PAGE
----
The Blanket of Silence Andrew B. Wilson, American Spectator September 14, 2018
How intellectuals and the news media made light of a man-made socialist Catastrophe.
“All I know,” the British socialist Beatrice Webb confided in her diary in 1932 as she and her husband Sidney were writing a laudatory two-volume history of the Soviet Union, “is that I wish Russian communism to succeed.” The playwright George Bernard Shaw — a close friend of the Webbs, a fellow socialist, and a great admirer of the communist dictator Josef Stalin — claimed after a nine-day visit to Russia, “There was not, and could not be, a food shortage in the USSR.” Walter Duranty, the New York Times Moscow bureau chief from 1922 to 1936, took that falsehood and raised it to a still more preposterous height, assuring American readers that Soviet granaries “were overflowing with grain” and that the cows were “plump and contented.”
Unemployment in the United States reached a peak of 25 percent in the United States in 1933. As terrible as that was, there was human suffering on a far greater scale at this same time inside the Soviet Union: Famine wiped out scores of villages and caused millions of people to starve to death. This was a purely man-made famine — caused by the forced collectivization of agriculture, or the stamping out of an independent peasantry allowed to sell any part of their product in an open market.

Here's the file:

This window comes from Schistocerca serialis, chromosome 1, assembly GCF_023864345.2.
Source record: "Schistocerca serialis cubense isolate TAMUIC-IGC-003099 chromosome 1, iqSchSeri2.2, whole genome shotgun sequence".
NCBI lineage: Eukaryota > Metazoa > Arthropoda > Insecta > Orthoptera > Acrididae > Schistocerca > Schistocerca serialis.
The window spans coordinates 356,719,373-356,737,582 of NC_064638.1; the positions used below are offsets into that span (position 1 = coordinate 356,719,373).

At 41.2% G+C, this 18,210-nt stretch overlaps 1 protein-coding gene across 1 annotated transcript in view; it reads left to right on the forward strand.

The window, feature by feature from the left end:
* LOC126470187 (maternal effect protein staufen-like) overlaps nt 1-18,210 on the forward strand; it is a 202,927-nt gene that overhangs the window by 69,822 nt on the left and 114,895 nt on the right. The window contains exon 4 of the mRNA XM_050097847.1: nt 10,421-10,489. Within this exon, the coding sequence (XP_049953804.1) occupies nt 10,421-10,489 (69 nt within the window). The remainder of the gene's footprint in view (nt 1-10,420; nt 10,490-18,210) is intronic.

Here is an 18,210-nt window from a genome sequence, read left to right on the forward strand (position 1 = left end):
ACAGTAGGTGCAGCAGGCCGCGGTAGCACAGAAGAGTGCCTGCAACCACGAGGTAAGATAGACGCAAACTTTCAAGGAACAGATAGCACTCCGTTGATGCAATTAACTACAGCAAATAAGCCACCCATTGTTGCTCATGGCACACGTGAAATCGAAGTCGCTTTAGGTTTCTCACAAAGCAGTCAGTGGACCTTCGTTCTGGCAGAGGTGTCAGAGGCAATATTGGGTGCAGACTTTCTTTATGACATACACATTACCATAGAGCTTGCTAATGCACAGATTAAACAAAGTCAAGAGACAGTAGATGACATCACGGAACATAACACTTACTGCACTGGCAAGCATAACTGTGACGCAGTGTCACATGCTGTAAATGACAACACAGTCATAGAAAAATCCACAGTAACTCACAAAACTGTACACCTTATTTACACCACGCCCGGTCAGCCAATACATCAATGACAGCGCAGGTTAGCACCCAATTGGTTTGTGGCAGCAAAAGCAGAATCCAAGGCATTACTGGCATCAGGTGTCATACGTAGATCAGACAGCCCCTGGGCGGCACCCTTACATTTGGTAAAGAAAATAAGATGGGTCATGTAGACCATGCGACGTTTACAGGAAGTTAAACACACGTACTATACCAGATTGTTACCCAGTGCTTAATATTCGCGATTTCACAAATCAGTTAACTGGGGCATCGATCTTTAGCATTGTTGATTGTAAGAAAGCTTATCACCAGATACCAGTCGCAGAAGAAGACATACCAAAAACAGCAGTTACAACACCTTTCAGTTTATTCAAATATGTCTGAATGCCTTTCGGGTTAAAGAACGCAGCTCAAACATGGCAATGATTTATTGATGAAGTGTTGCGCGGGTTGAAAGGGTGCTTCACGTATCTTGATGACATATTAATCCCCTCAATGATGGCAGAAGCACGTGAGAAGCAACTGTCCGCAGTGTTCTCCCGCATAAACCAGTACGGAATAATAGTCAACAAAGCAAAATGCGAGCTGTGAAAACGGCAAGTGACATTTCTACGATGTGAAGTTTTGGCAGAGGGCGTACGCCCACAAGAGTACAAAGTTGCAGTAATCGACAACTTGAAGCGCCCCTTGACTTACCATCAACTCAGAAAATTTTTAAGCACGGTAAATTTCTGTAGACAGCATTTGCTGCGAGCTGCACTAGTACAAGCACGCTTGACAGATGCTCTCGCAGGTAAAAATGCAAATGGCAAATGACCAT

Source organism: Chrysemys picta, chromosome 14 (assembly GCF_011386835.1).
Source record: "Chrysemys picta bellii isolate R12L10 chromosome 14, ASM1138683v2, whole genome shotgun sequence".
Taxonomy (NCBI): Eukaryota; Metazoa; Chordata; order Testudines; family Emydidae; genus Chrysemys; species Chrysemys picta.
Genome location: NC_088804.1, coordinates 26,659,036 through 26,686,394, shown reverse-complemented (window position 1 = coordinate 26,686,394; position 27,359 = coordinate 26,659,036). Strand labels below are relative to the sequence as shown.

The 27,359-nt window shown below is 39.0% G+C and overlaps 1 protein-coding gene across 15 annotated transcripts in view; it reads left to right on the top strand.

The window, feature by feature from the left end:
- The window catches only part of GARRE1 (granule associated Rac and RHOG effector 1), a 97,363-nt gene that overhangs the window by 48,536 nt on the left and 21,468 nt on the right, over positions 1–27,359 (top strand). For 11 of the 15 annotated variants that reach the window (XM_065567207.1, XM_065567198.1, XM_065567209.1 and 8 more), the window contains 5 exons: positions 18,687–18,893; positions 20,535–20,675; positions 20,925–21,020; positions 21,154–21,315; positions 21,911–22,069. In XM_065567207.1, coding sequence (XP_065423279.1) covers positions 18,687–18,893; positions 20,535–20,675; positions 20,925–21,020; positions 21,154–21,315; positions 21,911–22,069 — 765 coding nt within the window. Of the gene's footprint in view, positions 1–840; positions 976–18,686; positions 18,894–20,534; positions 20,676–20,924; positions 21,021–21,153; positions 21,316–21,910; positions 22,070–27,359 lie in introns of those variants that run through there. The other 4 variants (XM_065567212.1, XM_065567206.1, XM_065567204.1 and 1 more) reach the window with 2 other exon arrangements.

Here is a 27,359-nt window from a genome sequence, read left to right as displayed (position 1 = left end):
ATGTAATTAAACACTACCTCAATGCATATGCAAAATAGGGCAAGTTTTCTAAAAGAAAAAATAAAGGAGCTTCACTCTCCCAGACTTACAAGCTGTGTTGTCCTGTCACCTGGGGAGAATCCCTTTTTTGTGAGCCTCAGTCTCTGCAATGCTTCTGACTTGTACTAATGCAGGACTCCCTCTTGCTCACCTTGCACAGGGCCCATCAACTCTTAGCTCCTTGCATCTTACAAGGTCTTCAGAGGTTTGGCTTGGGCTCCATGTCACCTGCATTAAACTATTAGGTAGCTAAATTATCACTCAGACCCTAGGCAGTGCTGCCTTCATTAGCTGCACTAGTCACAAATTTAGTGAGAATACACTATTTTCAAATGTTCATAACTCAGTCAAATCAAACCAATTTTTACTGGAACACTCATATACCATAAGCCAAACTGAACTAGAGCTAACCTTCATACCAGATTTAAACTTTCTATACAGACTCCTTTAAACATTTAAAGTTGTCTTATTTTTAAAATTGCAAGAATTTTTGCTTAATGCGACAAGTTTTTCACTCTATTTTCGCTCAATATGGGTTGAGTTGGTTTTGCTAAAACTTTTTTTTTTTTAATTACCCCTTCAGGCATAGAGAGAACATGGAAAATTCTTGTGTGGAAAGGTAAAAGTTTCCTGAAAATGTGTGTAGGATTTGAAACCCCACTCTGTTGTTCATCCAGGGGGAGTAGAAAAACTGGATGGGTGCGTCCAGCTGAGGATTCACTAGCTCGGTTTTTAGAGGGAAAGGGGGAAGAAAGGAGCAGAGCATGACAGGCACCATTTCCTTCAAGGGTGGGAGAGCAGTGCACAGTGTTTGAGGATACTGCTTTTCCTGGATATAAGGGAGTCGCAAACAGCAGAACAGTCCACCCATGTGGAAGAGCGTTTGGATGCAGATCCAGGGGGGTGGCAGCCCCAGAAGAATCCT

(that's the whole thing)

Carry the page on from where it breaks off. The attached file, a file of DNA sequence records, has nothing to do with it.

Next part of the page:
Instead of merely extorting peasants to turn over a large portion of their harvests to the state at low prices, Stalin decided to wage class war against the kulaks in the Ukraine and North Caucasus — the more prosperous peasants… or any peasant who opposed the abolition of private farms and the herding together of all farmers into giant “grain factories.” Begun as a part of the Five-Year Plan of 1928, the inevitable result of this massive exercise in “social engineering” was chaos, crop failures, and the raging 1932-1933 famine. Read it HERE
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